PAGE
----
Does "global" mean that there's a centrally-located staff that deals with global issues Does "regional" mean that small countries are handled from a regional office Does "national" mean that there's an office in every country?

"account management framework"

The problem with this phrase is that "account management" sounds like it's referring to the way the seller sells as opposed to how the seller actually delivers it services.

If that's the case (and it may very well be the case), the phrase implies that the main function of the seller's organization is to sell services rather than actually deliver them.  If that's not the case, then it's a big mistake to raise the specter.

Sentence #2 thus fails to differentiate the seller but instead makes the seller seem scattered and perhaps too focused on selling.

Critique of Sentence #3

Here's the final sentence again:

Our client-focused team model delivers a high level of quality assurance and continual customer satisfaction."

This sentence is so vanilla it's almost meaningless, as you can see when we break it up into its component parts:


Since every company claims to be"client-focused" (aka "customer-focused"), the claim is just noise.  Even then, what does the term mean?  It's basically fluff. 

"team model"

The writer could have just as easily said "teams" but instead has elected to add a level of abstraction by adding the term "model." I have no idea what a "team model" is, but it's clearly intended to sound important.  Actually, it just sounds sorta stupid. 

"high level of quality assurance"

The writer could have just said "high quality service" but again that simple concept has been biz-blabbified with the word "assurance."  What does "quality assurance" really mean? I have no idea.

"continual customer satisfaction"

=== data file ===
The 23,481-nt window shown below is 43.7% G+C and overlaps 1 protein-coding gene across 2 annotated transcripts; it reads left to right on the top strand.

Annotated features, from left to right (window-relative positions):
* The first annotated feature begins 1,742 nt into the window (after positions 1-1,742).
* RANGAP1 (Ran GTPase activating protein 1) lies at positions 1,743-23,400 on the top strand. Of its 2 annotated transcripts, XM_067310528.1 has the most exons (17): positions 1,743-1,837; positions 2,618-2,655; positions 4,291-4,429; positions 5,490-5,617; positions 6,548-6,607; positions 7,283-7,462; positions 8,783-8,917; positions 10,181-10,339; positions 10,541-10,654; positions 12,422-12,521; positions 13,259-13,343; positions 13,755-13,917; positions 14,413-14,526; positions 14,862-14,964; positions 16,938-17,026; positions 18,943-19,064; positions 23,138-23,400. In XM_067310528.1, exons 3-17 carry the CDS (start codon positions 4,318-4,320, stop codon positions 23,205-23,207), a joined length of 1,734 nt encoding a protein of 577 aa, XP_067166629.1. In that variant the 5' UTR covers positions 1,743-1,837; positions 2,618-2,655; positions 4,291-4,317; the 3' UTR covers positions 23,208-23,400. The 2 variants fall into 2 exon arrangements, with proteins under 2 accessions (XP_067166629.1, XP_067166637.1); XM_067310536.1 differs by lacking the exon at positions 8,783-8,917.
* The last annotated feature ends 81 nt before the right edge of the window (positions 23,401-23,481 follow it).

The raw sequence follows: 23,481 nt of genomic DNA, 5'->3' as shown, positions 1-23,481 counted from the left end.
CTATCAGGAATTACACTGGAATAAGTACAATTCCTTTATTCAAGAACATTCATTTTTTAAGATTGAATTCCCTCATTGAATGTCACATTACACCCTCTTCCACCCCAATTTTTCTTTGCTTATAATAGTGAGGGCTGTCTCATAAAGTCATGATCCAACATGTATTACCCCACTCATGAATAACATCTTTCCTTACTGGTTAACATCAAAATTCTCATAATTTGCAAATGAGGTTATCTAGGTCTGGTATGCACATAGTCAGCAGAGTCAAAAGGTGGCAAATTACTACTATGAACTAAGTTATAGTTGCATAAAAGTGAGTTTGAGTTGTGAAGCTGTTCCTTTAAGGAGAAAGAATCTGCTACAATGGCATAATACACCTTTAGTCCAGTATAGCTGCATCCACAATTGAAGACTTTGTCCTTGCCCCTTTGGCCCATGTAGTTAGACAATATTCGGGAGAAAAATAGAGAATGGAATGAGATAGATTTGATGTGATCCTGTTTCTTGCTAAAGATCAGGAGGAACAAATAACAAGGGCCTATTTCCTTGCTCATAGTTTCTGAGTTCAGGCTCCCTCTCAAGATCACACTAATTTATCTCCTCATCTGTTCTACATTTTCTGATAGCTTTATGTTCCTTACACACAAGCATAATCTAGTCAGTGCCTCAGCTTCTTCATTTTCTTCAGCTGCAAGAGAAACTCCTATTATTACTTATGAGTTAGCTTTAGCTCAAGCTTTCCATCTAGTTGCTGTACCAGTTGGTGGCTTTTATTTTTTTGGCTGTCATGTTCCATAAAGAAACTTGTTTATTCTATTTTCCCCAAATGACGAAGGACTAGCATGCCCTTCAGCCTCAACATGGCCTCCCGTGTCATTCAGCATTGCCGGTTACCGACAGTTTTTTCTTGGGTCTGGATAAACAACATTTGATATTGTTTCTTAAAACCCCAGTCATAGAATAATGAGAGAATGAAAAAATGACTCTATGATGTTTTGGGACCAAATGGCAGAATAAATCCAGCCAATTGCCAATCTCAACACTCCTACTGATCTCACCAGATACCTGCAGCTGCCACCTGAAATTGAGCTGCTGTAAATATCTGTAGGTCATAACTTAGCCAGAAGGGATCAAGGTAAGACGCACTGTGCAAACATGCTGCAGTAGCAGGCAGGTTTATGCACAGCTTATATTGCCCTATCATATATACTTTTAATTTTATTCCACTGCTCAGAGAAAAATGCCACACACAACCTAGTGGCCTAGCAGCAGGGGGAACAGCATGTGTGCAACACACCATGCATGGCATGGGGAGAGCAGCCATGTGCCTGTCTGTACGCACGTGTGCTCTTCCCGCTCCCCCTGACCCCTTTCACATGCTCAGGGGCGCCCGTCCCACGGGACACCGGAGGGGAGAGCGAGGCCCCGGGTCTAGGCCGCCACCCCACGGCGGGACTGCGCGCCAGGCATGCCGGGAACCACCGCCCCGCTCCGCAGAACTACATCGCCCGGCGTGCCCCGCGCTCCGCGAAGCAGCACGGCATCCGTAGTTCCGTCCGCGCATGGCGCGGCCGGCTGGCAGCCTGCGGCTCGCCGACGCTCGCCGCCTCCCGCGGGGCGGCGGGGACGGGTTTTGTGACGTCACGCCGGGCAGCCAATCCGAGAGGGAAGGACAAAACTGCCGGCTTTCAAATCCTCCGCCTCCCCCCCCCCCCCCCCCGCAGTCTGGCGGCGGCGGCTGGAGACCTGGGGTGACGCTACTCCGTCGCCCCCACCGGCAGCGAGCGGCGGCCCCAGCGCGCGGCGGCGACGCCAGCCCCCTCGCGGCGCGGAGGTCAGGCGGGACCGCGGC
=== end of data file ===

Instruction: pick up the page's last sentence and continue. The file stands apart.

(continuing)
Here's it's almost as if the writer thought "customer satisfaction" was boring (which it is) but thought (wrong) that adding "continual" would make it seem more interesting.  It doesn't.

Translated into simple English, all this sentence says is:

"Our teams are high quality and we have satisfied customers." 

Since every company makes identical claims, the entire sentence is just background noise.  Yawn.

Rewriting the Message

The challenge of rewriting this message is that there's not much content in the original. If I had the time to research the company or, better yet, interview their customers, then it might be possible to write something truly compelling.

However, there is enough information in the original tomake a stab at something that might interest a customer. Here's one way to do it:

  • Benefit: "Our customers hire us to make certain the right materials and assemblies get to the right place at the right time, regardless of where they're sourced or manufactured."
  • Differentiator: "We have 100 years of cumulative experience helping customers like [famous companies] set up and smooth out their global supply chains."

Admittedly, that's not a barn-burner of a marketing message and it does use a bit of jargon at the end, but it's certainly much clearer and tighter than the original.  

More important, the benefit now answers "What's in it for me?" while the differentiator answers "Why buy from you?" Since these are the questions that the buyer implicitly asks, the new message is definitely on the right track.

Please note that there's nothing in that rewrite that you can't do on your own.  It's really just a matter of writing from the viewpoint of what's important to the buyer rather than what's important to you.